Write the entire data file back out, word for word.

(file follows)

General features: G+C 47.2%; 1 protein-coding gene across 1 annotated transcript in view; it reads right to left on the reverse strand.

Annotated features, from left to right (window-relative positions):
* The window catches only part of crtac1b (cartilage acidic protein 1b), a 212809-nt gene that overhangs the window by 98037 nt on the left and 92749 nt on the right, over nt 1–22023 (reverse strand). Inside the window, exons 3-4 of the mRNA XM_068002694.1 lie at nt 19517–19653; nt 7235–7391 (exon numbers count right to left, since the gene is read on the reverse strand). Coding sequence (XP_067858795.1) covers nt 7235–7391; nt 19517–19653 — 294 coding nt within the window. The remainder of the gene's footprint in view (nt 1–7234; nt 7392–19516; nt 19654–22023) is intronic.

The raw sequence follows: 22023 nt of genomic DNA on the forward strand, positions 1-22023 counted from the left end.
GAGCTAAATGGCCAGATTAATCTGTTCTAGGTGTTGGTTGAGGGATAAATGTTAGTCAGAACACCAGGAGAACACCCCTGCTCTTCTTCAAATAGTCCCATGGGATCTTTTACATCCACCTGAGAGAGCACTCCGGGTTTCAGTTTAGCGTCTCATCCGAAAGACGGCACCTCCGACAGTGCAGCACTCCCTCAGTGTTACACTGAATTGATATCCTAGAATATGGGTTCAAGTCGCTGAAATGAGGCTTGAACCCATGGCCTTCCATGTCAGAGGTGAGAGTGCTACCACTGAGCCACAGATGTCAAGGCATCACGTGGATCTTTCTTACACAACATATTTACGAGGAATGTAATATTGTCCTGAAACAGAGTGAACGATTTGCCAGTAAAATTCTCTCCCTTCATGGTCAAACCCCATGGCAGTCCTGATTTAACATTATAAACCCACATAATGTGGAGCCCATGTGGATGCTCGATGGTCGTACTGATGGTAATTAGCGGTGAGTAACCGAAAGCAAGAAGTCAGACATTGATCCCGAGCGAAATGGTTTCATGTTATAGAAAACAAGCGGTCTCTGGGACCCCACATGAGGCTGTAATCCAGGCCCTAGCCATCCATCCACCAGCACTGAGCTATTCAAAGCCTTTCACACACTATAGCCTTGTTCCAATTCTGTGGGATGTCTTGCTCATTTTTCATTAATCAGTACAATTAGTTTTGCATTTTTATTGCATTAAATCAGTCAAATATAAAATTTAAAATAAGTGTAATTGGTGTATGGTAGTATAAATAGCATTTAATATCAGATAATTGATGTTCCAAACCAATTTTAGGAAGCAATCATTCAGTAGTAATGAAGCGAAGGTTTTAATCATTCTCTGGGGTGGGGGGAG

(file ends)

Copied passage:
General features: G+C 47.2%; 1 protein-coding gene across 1 annotated transcript in view; it reads right to left on the reverse strand.

Annotated features, from left to right (window-relative positions):
* The window catches only part of crtac1b (cartilage acidic protein 1b), a 212809-nt gene that overhangs the window by 98037 nt on the left and 92749 nt on the right, over nt 1–22023 (reverse strand). Inside the window, exons 3-4 of the mRNA XM_068002694.1 lie at nt 19517–19653; nt 7235–7391 (exon numbers count right to left, since the gene is read on the reverse strand). Coding sequence (XP_067858795.1) covers nt 7235–7391; nt 19517–19653 — 294 coding nt within the window. The remainder of the gene's footprint in view (nt 1–7234; nt 7392–19516; nt 19654–22023) is intronic.

The raw sequence follows: 22023 nt of genomic DNA on the forward strand, positions 1-22023 counted from the left end.
GAGCTAAATGGCCAGATTAATCTGTTCTAGGTGTTGGTTGAGGGATAAATGTTAGTCAGAACACCAGGAGAACACCCCTGCTCTTCTTCAAATAGTCCCATGGGATCTTTTACATCCACCTGAGAGAGCACTCCGGGTTTCAGTTTAGCGTCTCATCCGAAAGACGGCACCTCCGACAGTGCAGCACTCCCTCAGTGTTACACTGAATTGATATCCTAGAATATGGGTTCAAGTCGCTGAAATGAGGCTTGAACCCATGGCCTTCCATGTCAGAGGTGAGAGTGCTACCACTGAGCCACAGATGTCAAGGCATCACGTGGATCTTTCTTACACAACATATTTACGAGGAATGTAATATTGTCCTGAAACAGAGTGAACGATTTGCCAGTAAAATTCTCTCCCTTCATGGTCAAACCCCATGGCAGTCCTGATTTAACATTATAAACCCACATAATGTGGAGCCCATGTGGATGCTCGATGGTCGTACTGATGGTAATTAGCGGTGAGTAACCGAAAGCAAGAAGTCAGACATTGATCCCGAGCGAAATGGTTTCATGTTATAGAAAACAAGCGGTCTCTGGGACCCCACATGAGGCTGTAATCCAGGCCCTAGCCATCCATCCACCAGCACTGAGCTATTCAAAGCCTTTCACACACTATAGCCTTGTTCCAATTCTGTGGGATGTCTTGCTCATTTTTCATTAATCAGTACAATTAGTTTTGCATTTTTATTGCATTAAATCAGTCAAATATAAAATTTAAAATAAGTGTAATTGGTGTATGGTAGTATAAATAGCATTTAATATCAGATAATTGATGTTCCAAACCAATTTTAGGAAGCAATCATTCAGTAGTAATGAAGCGAAGGTTTTAATCATTCTCTGGGGTGGGGGGAG